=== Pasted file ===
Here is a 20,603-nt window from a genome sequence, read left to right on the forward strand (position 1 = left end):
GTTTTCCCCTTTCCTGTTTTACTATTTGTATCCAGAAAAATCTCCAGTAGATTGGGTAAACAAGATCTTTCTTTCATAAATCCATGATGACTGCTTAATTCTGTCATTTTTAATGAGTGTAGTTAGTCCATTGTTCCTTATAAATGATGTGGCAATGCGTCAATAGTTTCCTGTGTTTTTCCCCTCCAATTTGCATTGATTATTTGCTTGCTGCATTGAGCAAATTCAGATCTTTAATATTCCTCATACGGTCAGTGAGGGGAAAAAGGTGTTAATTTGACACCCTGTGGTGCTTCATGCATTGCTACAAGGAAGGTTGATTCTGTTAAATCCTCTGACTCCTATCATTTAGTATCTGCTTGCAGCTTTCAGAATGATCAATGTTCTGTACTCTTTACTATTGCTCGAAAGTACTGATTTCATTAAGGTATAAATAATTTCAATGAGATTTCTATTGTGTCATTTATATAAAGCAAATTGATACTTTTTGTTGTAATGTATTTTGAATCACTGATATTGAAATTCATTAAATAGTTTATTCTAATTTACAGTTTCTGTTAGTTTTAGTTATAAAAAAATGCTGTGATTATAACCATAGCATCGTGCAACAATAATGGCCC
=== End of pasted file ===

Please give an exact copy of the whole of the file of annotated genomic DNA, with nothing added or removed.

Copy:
Here is a 20,603-nt window from a genome sequence, read left to right on the forward strand (position 1 = left end):
GTTTTCCCCTTTCCTGTTTTACTATTTGTATCCAGAAAAATCTCCAGTAGATTGGGTAAACAAGATCTTTCTTTCATAAATCCATGATGACTGCTTAATTCTGTCATTTTTAATGAGTGTAGTTAGTCCATTGTTCCTTATAAATGATGTGGCAATGCGTCAATAGTTTCCTGTGTTTTTCCCCTCCAATTTGCATTGATTATTTGCTTGCTGCATTGAGCAAATTCAGATCTTTAATATTCCTCATACGGTCAGTGAGGGGAAAAAGGTGTTAATTTGACACCCTGTGGTGCTTCATGCATTGCTACAAGGAAGGTTGATTCTGTTAAATCCTCTGACTCCTATCATTTAGTATCTGCTTGCAGCTTTCAGAATGATCAATGTTCTGTACTCTTTACTATTGCTCGAAAGTACTGATTTCATTAAGGTATAAATAATTTCAATGAGATTTCTATTGTGTCATTTATATAAAGCAAATTGATACTTTTTGTTGTAATGTATTTTGAATCACTGATATTGAAATTCATTAAATAGTTTATTCTAATTTACAGTTTCTGTTAGTTTTAGTTATAAAAAAATGCTGTGATTATAACCATAGCATCGTGCAACAATAATGGCCC